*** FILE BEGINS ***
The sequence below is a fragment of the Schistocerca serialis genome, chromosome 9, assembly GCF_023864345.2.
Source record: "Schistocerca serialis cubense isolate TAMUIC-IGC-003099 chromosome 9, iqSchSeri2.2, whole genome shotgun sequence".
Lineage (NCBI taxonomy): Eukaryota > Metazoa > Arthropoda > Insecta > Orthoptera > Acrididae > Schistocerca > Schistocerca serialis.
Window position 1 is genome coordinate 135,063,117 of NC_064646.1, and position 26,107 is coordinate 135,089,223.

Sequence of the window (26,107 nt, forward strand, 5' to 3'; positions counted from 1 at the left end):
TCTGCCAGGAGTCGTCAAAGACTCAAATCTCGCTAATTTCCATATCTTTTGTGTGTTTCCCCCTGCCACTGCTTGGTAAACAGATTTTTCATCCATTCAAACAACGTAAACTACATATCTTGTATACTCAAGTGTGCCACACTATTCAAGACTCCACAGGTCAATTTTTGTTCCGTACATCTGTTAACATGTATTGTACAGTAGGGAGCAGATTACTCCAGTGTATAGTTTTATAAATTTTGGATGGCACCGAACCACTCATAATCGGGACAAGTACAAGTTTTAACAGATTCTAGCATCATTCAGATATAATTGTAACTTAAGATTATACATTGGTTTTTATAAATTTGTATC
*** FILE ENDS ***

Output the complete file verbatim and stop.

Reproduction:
The sequence below is a fragment of the Schistocerca serialis genome, chromosome 9, assembly GCF_023864345.2.
Source record: "Schistocerca serialis cubense isolate TAMUIC-IGC-003099 chromosome 9, iqSchSeri2.2, whole genome shotgun sequence".
Lineage (NCBI taxonomy): Eukaryota > Metazoa > Arthropoda > Insecta > Orthoptera > Acrididae > Schistocerca > Schistocerca serialis.
Window position 1 is genome coordinate 135,063,117 of NC_064646.1, and position 26,107 is coordinate 135,089,223.

Sequence of the window (26,107 nt, forward strand, 5' to 3'; positions counted from 1 at the left end):
TCTGCCAGGAGTCGTCAAAGACTCAAATCTCGCTAATTTCCATATCTTTTGTGTGTTTCCCCCTGCCACTGCTTGGTAAACAGATTTTTCATCCATTCAAACAACGTAAACTACATATCTTGTATACTCAAGTGTGCCACACTATTCAAGACTCCACAGGTCAATTTTTGTTCCGTACATCTGTTAACATGTATTGTACAGTAGGGAGCAGATTACTCCAGTGTATAGTTTTATAAATTTTGGATGGCACCGAACCACTCATAATCGGGACAAGTACAAGTTTTAACAGATTCTAGCATCATTCAGATATAATTGTAACTTAAGATTATACATTGGTTTTTATAAATTTGTATC